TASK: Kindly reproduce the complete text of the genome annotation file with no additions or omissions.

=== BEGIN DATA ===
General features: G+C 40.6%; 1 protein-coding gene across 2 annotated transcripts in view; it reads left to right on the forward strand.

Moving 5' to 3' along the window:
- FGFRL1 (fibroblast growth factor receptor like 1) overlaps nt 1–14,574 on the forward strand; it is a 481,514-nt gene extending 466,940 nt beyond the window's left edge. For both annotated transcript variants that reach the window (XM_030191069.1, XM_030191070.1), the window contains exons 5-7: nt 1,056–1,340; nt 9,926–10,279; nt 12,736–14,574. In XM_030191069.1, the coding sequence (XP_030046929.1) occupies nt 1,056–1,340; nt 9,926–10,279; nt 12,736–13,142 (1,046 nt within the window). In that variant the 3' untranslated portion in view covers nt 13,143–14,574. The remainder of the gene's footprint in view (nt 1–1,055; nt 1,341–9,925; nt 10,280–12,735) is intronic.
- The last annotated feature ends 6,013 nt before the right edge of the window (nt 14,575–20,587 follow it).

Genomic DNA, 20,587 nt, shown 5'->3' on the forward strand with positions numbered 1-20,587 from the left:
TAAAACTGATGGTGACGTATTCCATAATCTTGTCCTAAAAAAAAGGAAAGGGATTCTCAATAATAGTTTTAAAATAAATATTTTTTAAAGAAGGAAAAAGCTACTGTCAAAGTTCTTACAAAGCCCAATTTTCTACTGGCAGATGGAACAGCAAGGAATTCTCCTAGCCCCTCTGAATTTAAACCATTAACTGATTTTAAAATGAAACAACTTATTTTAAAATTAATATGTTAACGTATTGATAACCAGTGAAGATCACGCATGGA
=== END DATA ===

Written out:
General features: G+C 40.6%; 1 protein-coding gene across 2 annotated transcripts in view; it reads left to right on the forward strand.

Moving 5' to 3' along the window:
- FGFRL1 (fibroblast growth factor receptor like 1) overlaps nt 1–14,574 on the forward strand; it is a 481,514-nt gene extending 466,940 nt beyond the window's left edge. For both annotated transcript variants that reach the window (XM_030191069.1, XM_030191070.1), the window contains exons 5-7: nt 1,056–1,340; nt 9,926–10,279; nt 12,736–14,574. In XM_030191069.1, the coding sequence (XP_030046929.1) occupies nt 1,056–1,340; nt 9,926–10,279; nt 12,736–13,142 (1,046 nt within the window). In that variant the 3' untranslated portion in view covers nt 13,143–14,574. The remainder of the gene's footprint in view (nt 1–1,055; nt 1,341–9,925; nt 10,280–12,735) is intronic.
- The last annotated feature ends 6,013 nt before the right edge of the window (nt 14,575–20,587 follow it).

Genomic DNA, 20,587 nt, shown 5'->3' on the forward strand with positions numbered 1-20,587 from the left:
TAAAACTGATGGTGACGTATTCCATAATCTTGTCCTAAAAAAAAGGAAAGGGATTCTCAATAATAGTTTTAAAATAAATATTTTTTAAAGAAGGAAAAAGCTACTGTCAAAGTTCTTACAAAGCCCAATTTTCTACTGGCAGATGGAACAGCAAGGAATTCTCCTAGCCCCTCTGAATTTAAACCATTAACTGATTTTAAAATGAAACAACTTATTTTAAAATTAATATGTTAACGTATTGATAACCAGTGAAGATCACGCATGGA